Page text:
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Home » Santa Clarita News » Editorial: A Mother, A Son And A Deployment
Editorial: A Mother, A Son And A Deployment

Editorial: A Mother, A Son And A Deployment

MICAELA BENSKO | MOANA VIDA BLOG

A mother, a son and a deployment. Few civilians will ever understand the impact these three things have on a family. Especially when the parents never thought their son would be serving his country.


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Rayan was a typical young man. Until 9/11. When the world turned grey. When eighth graders had more to talk about than the girl in the short skirt. When high school students had their first shot of patriotism. And college students left their desks for something they could touch.

9/11 touched us all. But it touched Rayan at an age when the towers were scalded in his memory and the only way to heal his wounds was to enlist. But he was only thirteen.

A Valencia High School ROTC instructor, Captain Ed Colley, spoke at Rayan’s school. His interest was piqued. He made the decision to enroll at Valencia High School just for the ROTC program, even though he lived in Canyon Country on the other side of the Santa Clarita Valley. He would have to take the bus. His mother, Jeri, tried to dissuade him from this daily trek. An hour and a half by bus in the mornings. Two hours home in the evening. But nothing could stop him from following his dream. Some kids get addicted to drugs. Rayan was addicted to his country.

Jeri understood patriotism. Her father-in-law fought in World War II. He was stationed in Italy, was shot and watched many friends die. Jeri secretly hoped the long bus rides would break Rayan from continuing at Valencia’s ROTC. But to no avail. Rayan did so well, he became the youngest student leader ever of the ROTC program. After 9/11, the number of students jumped from 50 students to 150, with a waiting list.

Eleventh grade came around, as did college applications. Rayan’s dream was to attend West Point Academy. Army was in his blood, and Jeri didn’t even know it. Rayan applied for the West Point Summer Camp, the precursor to acceptance to the Academy. Rayan was denied. He was crushed. Instead he attended the Coast Guard Summer Camp, and it seemed his destiny had shifted. Until a large leather bound thick-papered package came in the mail addressed to Rayan. He had been accepted to his dream school, West Point Academy.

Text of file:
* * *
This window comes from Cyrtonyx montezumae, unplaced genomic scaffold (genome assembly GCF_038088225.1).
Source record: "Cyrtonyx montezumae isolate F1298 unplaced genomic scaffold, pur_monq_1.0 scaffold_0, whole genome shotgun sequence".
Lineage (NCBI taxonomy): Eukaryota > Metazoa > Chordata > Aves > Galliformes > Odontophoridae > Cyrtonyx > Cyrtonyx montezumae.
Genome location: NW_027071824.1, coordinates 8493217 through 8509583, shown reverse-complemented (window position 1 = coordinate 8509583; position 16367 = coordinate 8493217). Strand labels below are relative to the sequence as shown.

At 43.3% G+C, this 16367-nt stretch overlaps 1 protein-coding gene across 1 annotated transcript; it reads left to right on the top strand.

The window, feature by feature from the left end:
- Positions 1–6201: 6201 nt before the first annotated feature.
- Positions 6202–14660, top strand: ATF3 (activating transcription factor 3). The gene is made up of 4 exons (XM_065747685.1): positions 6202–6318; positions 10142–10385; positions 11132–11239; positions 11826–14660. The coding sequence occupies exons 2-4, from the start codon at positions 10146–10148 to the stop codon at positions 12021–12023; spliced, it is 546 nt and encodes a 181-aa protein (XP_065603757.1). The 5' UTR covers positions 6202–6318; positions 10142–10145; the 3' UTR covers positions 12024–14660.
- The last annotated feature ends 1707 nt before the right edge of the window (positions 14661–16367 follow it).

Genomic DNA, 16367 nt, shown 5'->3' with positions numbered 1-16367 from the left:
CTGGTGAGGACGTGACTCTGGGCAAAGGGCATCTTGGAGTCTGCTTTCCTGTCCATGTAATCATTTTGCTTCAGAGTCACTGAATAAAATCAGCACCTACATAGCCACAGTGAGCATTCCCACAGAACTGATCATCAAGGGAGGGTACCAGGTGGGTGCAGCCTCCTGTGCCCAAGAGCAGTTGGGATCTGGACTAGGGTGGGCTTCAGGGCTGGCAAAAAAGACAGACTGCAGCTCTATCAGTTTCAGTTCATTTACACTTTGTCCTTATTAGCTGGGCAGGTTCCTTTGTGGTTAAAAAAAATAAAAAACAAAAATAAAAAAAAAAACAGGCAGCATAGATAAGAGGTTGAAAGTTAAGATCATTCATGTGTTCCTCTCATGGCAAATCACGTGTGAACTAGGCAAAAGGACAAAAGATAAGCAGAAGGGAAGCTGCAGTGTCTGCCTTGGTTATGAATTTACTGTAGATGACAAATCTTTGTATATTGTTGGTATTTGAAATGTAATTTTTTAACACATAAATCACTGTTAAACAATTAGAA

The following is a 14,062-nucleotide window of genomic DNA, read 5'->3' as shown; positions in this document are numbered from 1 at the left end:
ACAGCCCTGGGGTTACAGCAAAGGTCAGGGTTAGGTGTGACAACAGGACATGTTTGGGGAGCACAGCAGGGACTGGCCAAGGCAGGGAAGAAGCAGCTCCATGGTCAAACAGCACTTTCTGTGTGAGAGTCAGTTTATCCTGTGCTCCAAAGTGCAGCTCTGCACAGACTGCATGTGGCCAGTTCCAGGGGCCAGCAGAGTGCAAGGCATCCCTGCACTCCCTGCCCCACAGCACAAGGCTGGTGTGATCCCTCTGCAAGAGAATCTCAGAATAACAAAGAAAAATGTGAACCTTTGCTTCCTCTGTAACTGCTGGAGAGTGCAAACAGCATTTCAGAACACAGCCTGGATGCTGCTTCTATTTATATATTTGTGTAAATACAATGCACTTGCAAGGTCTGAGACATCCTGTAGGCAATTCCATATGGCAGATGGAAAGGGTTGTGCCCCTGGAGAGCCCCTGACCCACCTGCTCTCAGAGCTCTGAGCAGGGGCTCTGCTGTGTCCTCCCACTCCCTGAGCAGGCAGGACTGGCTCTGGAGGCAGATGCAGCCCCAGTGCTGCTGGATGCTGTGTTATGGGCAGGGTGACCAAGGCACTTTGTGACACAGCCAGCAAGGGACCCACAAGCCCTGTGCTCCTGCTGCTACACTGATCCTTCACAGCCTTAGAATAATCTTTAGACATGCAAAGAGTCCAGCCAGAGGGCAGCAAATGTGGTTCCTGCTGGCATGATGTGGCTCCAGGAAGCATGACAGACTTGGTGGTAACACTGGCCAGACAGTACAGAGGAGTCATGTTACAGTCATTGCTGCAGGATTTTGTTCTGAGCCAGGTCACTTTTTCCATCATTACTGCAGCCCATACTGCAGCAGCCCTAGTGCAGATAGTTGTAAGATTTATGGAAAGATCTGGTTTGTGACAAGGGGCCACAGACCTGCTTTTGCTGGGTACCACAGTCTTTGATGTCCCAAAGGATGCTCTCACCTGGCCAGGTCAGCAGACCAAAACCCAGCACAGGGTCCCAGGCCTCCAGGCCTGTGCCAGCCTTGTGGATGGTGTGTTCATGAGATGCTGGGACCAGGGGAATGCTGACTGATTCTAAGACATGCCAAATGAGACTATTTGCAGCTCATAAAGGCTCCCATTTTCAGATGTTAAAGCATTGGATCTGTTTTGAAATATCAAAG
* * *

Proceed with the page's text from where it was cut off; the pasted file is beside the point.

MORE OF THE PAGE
Jeri’s wall came down. It was time to make the decision to support and rejoice in his accomplishments, or get out of the way. Her son would be going to war.

But not yet.

West Point was everything he wanted it to be, and everything Jeri hoped it could be for her son. He made friends for life, and their families became extensions of Jeri.

Rayan met his wife just after graduation. They married June 2012. A common occurrence among West Point graduates with a future so uncertain, the only right thing to do is live.

Rayan deployed in May 2013.

He was in the top 10 percent of his class and had the choice to branch into any specialty he wanted to. But he chose the difficult, and more challenging choice of infantry. During his years at West Point, Rayan spent a summer at the State Department in Washington, D.C., with an internship working with General David Petraeus. To this day Jeri does not know what this entailed. Her first taste of the secrecy that would come with Rayan’s enlistment.